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Friday, 19 February 2016

The Big Adventure – part 2: From Nipigon to Kenora



Blog 8


Last week, I started to write about the trip my future husband and I took from Mississauga to Vancouver. We wanted to see as much of the country as possible and took our time to reach our destination. Ingo wanted to show me “his” country and hoped I would love it enough to stay in Canada with him.

During the first two days of traveling we make it to Nipigon where we spent the night. The next morning, there was not a single cloud in the sky. First, we visited Thunder Bay. Immediately at the entrance of the town, we spotted the Terry Fox Memorial, from which we had a phenomenal view over the bay and the city. This was the first time, I heard about the courageous young man who tried to cross Canada on foot at the age of 18 years to collect money for cancer research. This alone would be more than remarkable, but it was even more sensational because he had already lost one leg due to cancer. He made it almost to Thunder Bay, all the way from Newfoundland in the East of Canada, when the cancer forced him to give up.

We continued to the Kakabeka Falls in the Kakabeka Falls Provincial Park. However, the
thunder of the rushing water was rather timid due to the low water level.

At the nearby Beaver Post Shop we saw amazing craftworks from aboriginals, like mittens made out of moose leather and the prices reflected this high quality craftsmanship. Too expensive for a couple who gave up their well-paying jobs for a new beginning. Instead, Ingo bought me a small amethyst as a souvenir.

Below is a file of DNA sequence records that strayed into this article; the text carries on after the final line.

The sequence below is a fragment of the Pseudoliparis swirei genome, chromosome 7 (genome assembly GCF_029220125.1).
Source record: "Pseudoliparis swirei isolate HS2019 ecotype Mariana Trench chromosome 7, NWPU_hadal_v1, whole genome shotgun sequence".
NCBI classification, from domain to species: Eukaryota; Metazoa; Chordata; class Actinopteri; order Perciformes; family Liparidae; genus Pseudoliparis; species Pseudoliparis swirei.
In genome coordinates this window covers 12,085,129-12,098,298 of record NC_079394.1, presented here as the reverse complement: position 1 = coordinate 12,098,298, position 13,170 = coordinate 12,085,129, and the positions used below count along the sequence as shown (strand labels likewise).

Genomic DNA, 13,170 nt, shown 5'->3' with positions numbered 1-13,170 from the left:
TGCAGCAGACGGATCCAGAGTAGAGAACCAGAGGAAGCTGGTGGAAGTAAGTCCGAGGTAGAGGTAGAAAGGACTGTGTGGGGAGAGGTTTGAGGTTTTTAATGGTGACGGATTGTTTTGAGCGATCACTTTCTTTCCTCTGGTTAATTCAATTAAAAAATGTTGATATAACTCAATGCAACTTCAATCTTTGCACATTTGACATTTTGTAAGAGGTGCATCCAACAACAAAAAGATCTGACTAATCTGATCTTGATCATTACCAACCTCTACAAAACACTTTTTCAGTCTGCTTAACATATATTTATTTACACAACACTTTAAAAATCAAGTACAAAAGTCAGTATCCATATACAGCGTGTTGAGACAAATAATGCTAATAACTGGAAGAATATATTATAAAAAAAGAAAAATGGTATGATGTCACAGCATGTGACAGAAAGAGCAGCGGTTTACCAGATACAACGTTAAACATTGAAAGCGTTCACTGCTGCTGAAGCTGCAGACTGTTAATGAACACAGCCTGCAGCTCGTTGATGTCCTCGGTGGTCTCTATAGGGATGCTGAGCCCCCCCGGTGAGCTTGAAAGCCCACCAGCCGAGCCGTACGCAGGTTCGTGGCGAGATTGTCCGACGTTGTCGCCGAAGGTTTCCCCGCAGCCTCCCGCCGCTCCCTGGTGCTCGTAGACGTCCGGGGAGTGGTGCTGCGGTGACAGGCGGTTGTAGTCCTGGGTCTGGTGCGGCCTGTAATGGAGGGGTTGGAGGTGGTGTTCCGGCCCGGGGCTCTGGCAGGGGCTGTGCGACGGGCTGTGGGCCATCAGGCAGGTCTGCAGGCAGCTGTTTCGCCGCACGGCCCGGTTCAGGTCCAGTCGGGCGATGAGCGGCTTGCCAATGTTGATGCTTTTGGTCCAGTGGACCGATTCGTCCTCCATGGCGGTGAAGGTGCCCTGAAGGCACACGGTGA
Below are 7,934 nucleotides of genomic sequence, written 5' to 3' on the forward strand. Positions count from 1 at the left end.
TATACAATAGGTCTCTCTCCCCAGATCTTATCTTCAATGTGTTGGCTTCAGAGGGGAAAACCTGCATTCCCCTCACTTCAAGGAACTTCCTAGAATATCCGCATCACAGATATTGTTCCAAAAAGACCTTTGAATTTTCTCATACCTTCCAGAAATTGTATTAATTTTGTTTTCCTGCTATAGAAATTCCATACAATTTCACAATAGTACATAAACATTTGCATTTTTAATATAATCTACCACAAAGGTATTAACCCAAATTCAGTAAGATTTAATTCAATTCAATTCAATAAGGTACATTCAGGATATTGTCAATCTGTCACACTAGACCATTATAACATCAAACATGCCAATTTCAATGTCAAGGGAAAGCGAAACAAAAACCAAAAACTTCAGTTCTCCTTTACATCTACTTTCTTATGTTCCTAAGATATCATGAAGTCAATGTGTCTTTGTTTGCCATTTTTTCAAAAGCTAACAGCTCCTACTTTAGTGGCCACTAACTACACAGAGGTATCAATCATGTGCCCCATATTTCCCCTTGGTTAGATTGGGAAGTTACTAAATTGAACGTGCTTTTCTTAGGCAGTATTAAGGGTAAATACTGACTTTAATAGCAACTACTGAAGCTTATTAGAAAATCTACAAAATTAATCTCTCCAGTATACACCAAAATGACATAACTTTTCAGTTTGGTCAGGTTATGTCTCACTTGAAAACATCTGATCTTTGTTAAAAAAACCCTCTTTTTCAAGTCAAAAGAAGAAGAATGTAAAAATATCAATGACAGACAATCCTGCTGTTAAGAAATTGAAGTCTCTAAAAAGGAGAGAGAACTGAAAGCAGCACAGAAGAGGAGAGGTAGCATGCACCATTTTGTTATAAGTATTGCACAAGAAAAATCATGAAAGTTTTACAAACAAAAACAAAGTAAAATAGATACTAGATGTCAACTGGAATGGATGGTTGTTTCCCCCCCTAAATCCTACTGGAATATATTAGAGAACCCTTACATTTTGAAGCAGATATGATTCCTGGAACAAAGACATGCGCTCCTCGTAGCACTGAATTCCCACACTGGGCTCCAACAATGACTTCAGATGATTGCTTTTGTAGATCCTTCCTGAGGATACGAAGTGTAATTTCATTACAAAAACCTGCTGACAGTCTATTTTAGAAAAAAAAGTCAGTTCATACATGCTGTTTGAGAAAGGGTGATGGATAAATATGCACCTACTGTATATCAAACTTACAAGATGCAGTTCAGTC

The landscape started to change on our way to Ignace: there were vast areas of deforestation as well as many dead trees. It was very sad to see even though we also saw areas where saplings promised a return of forests.

Due to the change of time zones, we had an hour and decided to continue to Winnipeg. While looking for “Golden Rock”, a ghost town from the mining boom we got lost and ended up on a feeder road of a highway which would have been declared merely a farm road in Germany. It took us about half an hour on this gravel road before we reached a paved road. This little detour also made us miss the sight of Dryden's statue of Max the Moose.

Closer to Kenora, along the Lake of the Woods, the scenery was breathtaking again. I wish we had had time to go for a walk but we wanted to reach Winnipeg before darkness.

Once we crossed the border to Manitoba, the landscape changed. First, there were still some deciduous trees along the road but all at once even these disappeared from the scenery. The highway is straight as a die, framed on both sides by fields. It was very tempting not to race along as if we were on the German Autobahn.

To be continued...

Thank you for your interest. If you would like to find out what awaited us in Winnipeg, please make sure you return to this blog next week again. You can also subscribe to this blog so that every update will directly be send to your email address.

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